Four basic immune reactions in the lung are fundamental to our understanding of allergic lung diseases. The first, immediate hypersensitivity, principally involves airway obstruction because of hypersecretion and bronchospasm. Resulting roentgenographic changes are those of large and small airway disease. The second reaction, cytotoxic antibody-mediated disease, produces air space filling by hemorrhage. The third form, immune complex-mediated hypersensitivity, causes mixed patchy consolidation and interstitial roentgenographic patterns caused by inflammation stimulated by antigen-antibody complexes. Fourth, cell-mediated immunity usually produces a granulomatous reaction, roentgenographically manifest by nodules, masses, and enlarged lymph nodes. Applying our understanding of these four basic reactions permits understanding the common allergic disease of the lungs: hypersensitivity pneumonitis, asthma, allergic bronchopulmonary fungal disease, chronic eosinophilic pneumonia, hypereosinophilic syndrome, Goodpasture's syndrome and idiopathic pulmonary hemosiderosis (IPH), Wegener's granulomatosis, and allergic granulomatosis (Churg-Strauss disease). The clinical, pathologic, and roentgenographic manifestations of these diseases are explained and related to the basic immune mechanisms.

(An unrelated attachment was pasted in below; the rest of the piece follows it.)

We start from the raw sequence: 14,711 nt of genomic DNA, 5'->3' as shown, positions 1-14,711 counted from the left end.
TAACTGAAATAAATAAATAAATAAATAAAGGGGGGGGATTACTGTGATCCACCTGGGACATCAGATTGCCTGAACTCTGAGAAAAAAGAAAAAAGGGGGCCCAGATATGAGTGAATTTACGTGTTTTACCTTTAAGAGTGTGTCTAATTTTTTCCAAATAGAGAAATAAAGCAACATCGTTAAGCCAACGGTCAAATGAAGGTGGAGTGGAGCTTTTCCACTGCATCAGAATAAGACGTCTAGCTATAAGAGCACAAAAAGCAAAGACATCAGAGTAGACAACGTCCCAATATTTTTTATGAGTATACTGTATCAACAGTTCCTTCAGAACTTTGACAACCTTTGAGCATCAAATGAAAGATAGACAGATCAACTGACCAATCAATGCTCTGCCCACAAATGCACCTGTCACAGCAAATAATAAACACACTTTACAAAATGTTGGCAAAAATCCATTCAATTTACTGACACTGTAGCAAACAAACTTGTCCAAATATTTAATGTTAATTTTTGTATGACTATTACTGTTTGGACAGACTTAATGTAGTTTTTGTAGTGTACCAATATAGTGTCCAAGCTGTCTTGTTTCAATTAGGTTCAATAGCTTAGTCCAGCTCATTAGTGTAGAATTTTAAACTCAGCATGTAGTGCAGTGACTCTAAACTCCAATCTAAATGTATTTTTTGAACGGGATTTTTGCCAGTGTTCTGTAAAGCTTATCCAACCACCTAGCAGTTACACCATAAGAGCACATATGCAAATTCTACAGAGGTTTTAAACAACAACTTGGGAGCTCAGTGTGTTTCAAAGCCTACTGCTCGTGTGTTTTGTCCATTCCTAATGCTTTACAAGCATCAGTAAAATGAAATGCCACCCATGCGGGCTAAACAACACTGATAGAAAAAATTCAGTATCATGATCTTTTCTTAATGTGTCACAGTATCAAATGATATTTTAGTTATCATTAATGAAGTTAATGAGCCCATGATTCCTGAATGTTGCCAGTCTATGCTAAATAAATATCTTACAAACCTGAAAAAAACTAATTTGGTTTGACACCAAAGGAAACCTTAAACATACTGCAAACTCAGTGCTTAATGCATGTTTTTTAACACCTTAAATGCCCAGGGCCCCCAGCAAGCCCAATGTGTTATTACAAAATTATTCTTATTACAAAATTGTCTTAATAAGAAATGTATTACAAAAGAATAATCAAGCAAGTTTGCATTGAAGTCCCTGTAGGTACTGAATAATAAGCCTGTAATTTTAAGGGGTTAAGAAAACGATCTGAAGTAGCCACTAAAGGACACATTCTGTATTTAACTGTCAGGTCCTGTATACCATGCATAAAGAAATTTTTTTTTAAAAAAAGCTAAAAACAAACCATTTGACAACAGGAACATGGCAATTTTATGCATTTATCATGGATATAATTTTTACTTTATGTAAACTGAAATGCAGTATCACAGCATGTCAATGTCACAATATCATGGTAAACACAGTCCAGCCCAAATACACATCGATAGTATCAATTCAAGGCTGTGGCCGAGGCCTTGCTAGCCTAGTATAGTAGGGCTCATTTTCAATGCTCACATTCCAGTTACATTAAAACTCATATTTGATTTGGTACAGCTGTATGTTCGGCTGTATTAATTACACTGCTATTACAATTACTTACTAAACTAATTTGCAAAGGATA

|Original language||English (US)|
|Number of pages||18|
|Journal||Critical reviews in diagnostic imaging|
|State||Published - Jan 1 1986|
ASJC Scopus subject areas
- Radiology Nuclear Medicine and imaging